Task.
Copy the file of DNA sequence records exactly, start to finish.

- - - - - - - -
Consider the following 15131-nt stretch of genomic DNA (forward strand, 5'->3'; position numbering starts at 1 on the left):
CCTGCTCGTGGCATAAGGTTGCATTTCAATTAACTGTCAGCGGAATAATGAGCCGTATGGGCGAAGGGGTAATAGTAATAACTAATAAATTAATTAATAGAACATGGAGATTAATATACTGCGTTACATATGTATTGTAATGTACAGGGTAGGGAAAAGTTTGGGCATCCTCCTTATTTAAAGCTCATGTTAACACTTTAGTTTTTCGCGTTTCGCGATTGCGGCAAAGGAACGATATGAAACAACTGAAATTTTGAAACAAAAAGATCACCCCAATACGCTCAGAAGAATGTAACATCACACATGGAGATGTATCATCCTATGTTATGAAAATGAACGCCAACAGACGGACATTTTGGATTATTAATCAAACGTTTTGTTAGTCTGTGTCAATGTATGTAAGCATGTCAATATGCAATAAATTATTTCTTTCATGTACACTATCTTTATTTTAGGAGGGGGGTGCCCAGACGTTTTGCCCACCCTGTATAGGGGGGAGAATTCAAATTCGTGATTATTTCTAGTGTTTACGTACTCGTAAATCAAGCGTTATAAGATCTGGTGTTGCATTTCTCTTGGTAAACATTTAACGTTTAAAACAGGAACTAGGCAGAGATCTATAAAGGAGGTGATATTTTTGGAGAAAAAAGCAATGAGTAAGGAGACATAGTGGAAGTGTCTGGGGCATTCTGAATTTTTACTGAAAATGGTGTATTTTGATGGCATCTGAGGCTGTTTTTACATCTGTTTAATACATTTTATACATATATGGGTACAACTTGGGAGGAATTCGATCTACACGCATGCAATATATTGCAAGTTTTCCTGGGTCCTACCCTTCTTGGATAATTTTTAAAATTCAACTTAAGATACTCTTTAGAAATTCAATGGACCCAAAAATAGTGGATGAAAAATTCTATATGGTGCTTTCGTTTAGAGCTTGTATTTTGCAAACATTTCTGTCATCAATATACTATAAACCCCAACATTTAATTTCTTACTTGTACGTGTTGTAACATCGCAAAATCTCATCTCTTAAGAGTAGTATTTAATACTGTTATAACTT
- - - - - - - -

Consider the following 15131-nt stretch of genomic DNA (forward strand, 5'->3'; position numbering starts at 1 on the left):
CCTGCTCGTGGCATAAGGTTGCATTTCAATTAACTGTCAGCGGAATAATGAGCCGTATGGGCGAAGGGGTAATAGTAATAACTAATAAATTAATTAATAGAACATGGAGATTAATATACTGCGTTACATATGTATTGTAATGTACAGGGTAGGGAAAAGTTTGGGCATCCTCCTTATTTAAAGCTCATGTTAACACTTTAGTTTTTCGCGTTTCGCGATTGCGGCAAAGGAACGATATGAAACAACTGAAATTTTGAAACAAAAAGATCACCCCAATACGCTCAGAAGAATGTAACATCACACATGGAGATGTATCATCCTATGTTATGAAAATGAACGCCAACAGACGGACATTTTGGATTATTAATCAAACGTTTTGTTAGTCTGTGTCAATGTATGTAAGCATGTCAATATGCAATAAATTATTTCTTTCATGTACACTATCTTTATTTTAGGAGGGGGGTGCCCAGACGTTTTGCCCACCCTGTATAGGGGGGAGAATTCAAATTCGTGATTATTTCTAGTGTTTACGTACTCGTAAATCAAGCGTTATAAGATCTGGTGTTGCATTTCTCTTGGTAAACATTTAACGTTTAAAACAGGAACTAGGCAGAGATCTATAAAGGAGGTGATATTTTTGGAGAAAAAAGCAATGAGTAAGGAGACATAGTGGAAGTGTCTGGGGCATTCTGAATTTTTACTGAAAATGGTGTATTTTGATGGCATCTGAGGCTGTTTTTACATCTGTTTAATACATTTTATACATATATGGGTACAACTTGGGAGGAATTCGATCTACACGCATGCAATATATTGCAAGTTTTCCTGGGTCCTACCCTTCTTGGATAATTTTTAAAATTCAACTTAAGATACTCTTTAGAAATTCAATGGACCCAAAAATAGTGGATGAAAAATTCTATATGGTGCTTTCGTTTAGAGCTTGTATTTTGCAAACATTTCTGTCATCAATATACTATAAACCCCAACATTTAATTTCTTACTTGTACGTGTTGTAACATCGCAAAATCTCATCTCTTAAGAGTAGTATTTAATACTGTTATAACTT